The Reverend Ivan Dehnert sits in the Lismore Base Hospital chapel on his last day as the resident chaplain, after his job was ‘deleted’ by the North Coast Area Health Service as part of 400 job cuts.
The Reverend Ivan Dehnert sits in the Lismore Base Hospital chapel on his last day as the resident chaplain, after his job was ‘deleted’ by the North Coast Area Health Service as part of 400 job cuts. David Neilsen

Reverend Ivan Dehnert final prayer

IT WAS with much sorrow and regret that the Reverend Ivan Dehnert left the chapel at Lismore Base Hospital for the last time yesterday.

Not simply because he had been retrenched from the position he had cherished for the last seven years, but more for the sick and dying patients who will no longer receive his pastoral and emotional support when they are most vulnerable and in need.

“I have mixed feelings,” Mr Dehnert said sitting in the chapel. “It’s a sad day for the hospital because the position won’t be available in the future and it’s a sad day personally because the future for myself is uncertain.

“It’s always sad saying goodbye to people you know and respect, and the many patients who have chronic illnesses who you’ve seen over many years.”

Since The Northern Star broke the news last month that the hospital’s chaplain position would be ‘deleted’ as part of the 400 job cuts across North Coast Area Health there has been an outpouring of gratitude from former patients and their families.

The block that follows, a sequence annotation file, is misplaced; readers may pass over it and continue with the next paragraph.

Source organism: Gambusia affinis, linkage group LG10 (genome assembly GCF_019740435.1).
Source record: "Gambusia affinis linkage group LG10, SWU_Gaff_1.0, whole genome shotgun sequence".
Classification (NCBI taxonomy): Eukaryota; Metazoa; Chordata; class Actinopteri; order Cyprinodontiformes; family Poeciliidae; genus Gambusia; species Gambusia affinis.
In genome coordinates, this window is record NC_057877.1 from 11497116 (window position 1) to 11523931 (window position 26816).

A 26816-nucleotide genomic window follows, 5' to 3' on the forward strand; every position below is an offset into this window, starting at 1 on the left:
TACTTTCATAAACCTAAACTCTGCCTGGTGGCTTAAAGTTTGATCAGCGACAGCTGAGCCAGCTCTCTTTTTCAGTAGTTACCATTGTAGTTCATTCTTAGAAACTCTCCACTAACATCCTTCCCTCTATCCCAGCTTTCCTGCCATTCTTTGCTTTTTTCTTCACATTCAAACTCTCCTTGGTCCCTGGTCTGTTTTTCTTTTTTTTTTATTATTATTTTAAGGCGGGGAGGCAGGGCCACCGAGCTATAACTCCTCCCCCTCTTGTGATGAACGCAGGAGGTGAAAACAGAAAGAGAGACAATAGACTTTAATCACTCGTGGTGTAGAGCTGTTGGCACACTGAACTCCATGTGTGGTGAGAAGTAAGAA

“It’s been very humbling,” Mr Dehnert said.

“I always feel I could have done the job better, but it makes me feel good. It’s good people recognise the value of what’s done and the importance of what’s done.”

Mr Dehnert said the role of hospital chaplain was to go on ‘an emotional and spiritual journey’ with patients and their families.

“A chaplain addresses a lot of questions people have when they are sick or injured that may not normally come to the surface, because people in hospital tend to be vulnerable and want to talk about issues that may not be easy to talk about with family – their fears and concerns about the future,” he said.

Many of those who sought his help this year would not realise that Mr Dehnert has quietly fought his own battles.

In May he was hospitalised in Sydney with a non-malignant tumour in his left ear. After it was removed, it was discovered there was bleeding on his brain.

“Everything went okay. I can’t hear out of my left ear, but that’s okay. It does give you another perspective when you become a patient yourself,” he said.

At 59 and without a job for the first time since he quit the law for a religious life, Mr Dehnert is unsure what the future now holds.

“I’m the type of person that takes a while to process things, so it will probably hit me on Monday,” he said as the interview, and his job, drew to an end.



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